State bondholders took advantage of this vulnerability and sued the state treasurer in federal court to prevent him from making the coupon payments to states as authorized by the legislature. The restructuring plan, they argued, impaired the priority of their claim, and violated the promise of an earlier law to never let highway revenues drop below a level commensurate with the state’s debt payments. Thus, the bill violated the Contract, Due Process, and Equal Protection Clauses of the US Constitution and the 14th Amendment. The federal court agreed and granted state bondholders a temporary injunction against the use of highway revenues.
Pennsylvania, acting on behalf of its teachers’ retirement fund, which held Arkansas bonds, filed its suit in the US Supreme Court. Pennsylvania argued that Arkansas’s reduction of its gasoline tax and license fees in response to the declining economy violated its promise in earlier legislation to maintain the taxes and fees at a level consistent with full payment of the highway bonds. It asked the Supreme Court to compel Arkansas to raise its taxes. It is doubtful Pennsylvania’s claim would ever have been decided in its favor. In earlier decisions, the US Supreme Court had already ruled that statutory promises are not contracts. Yet, as the governor acknowledged in a newspaper interview, even if the cases did not have merit, they would still tie up the state’s highway funds for an extended period while all the appeals ran their course.
Still, the final blow to the state’s resistance to creditor demands did not come from the judiciary. The federal Public Works Administration (PWA) suspended all its loans to the state until its bond-refunding issues were resolved. One loan held up by the PWA was for the maintenance of the state hospital and another was for the University of Arkansas. The loans were meant to be paid from tax sources other than highway revenues and therefore were not affected by the federal court injunction.
The announcement brought Arkansas back to the bargaining table with the New York bondholders’ committee. The governor meanwhile complained to his US senator that the PWA’s involvement was inappropriate and had been engineered by a politically connected financial insider.14 His concern may have merit since the bondholders were open about their political influence and were willing to tell the state negotiators that they could make the Pennsylvania lawsuit go away if the default were resolved to their satisfaction.15
The state and the New York bondholders soon agreed on a deal. The agreement made the powerful New York bondholders practically whole. District bondholders—the junior secured creditors—lost a sizeable chunk. Unsecured creditors such as unpaid contractors lost the most; they received half of their payment in cash, with the other half to be paid in 25 years.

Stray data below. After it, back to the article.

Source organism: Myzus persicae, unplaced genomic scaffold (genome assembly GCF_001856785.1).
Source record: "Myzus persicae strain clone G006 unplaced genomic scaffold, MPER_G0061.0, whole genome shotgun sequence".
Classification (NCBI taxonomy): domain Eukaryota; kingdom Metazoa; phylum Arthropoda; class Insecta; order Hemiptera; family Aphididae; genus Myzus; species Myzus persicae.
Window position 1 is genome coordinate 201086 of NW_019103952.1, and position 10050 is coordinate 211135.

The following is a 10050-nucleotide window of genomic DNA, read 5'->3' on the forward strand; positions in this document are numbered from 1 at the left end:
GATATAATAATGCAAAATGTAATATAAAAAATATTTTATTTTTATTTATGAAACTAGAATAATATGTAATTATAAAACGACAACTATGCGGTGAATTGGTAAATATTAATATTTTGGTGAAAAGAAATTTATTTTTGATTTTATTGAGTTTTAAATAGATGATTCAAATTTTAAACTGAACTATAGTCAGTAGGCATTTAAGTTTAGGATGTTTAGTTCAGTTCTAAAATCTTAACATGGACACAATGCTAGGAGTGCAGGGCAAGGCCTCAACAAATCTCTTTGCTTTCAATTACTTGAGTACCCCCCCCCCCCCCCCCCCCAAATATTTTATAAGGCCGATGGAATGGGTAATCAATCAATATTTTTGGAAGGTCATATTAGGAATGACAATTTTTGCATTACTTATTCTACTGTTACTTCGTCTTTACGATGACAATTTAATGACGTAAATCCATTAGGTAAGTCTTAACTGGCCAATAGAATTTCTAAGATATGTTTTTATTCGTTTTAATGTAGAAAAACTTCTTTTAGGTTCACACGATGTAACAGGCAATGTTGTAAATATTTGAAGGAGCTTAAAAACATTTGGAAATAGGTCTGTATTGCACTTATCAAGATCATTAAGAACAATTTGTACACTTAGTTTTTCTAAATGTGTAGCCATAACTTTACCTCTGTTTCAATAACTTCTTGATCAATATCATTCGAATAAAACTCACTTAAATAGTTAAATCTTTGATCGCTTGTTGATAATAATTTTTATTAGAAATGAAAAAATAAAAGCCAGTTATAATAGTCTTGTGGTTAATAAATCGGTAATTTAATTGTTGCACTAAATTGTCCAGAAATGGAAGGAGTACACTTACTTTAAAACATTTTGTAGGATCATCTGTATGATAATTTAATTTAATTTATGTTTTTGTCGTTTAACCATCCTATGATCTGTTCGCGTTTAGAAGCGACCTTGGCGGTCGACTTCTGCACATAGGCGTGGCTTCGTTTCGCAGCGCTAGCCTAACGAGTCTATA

The people of Arkansas also suffered greatly. In 1934, the state agreed to collect 6.5¢ per gallon in gasoline taxes ($1.15 in 2016 dollars; today, Arkansans pay 21.5¢ per gallon) and gave up its control over the use of its highway-related revenues. The schools were kept open only with the assistance of grants that constituted 19 percent of the state’s total revenue that year. In 1939, 43 percent of the state’s own revenues were still dedicated solely to debt payment and road maintenance. Thus, despite our constitutional framework, bondholders were able to reach into the pocket of a sovereign state and dictate how its money would be spent.
The Arkansas confrontation is relevant to our discussion of public pensions because it provides a sense of how much control creditors might exert on a state’s ability to allocate its limited resources to vital matters such as infrastructure spending, education, and healthcare.
Several states owe large sums of money to their public employees in unpaid pension fund contributions. When governments set their budget priorities in the not-too-distant future, there is a chance that pension benefits will compete with other vital interests of the state’s residents. In a hypothetical severe-crisis scenario, the likelihood of governments honoring the promised retirement benefits will depend to some extent on how aggressively the state law protects the promises made to public employees. The protections vary significantly from state to state, but even in the most protective of states, Takings and Contract Clause jurisprudence suggests that public retirement systems could be vulnerable to impairment in a severe fiscal crisis.
As for the creditors, there is considerable ambiguity over what their recovery would be if a state were to subordinate their claims to those of the public employees. Yet the default experience of Arkansas is a testament to the importance of political acumen in post-default negotiations. If creditors identify a weakness in the state’s armor of sovereignty, the resolution process they initiate can be swift and effective, but it can also be very harsh on the residents. Formal and informal contract enforcement mechanisms exist and can be deployed effectively against the state. Namely, bonds accumulate in the hands of the investors with the most clout to extract payment from the state. In situations like the freezing of PWA loans for health and education, the methods may at times be unseemly.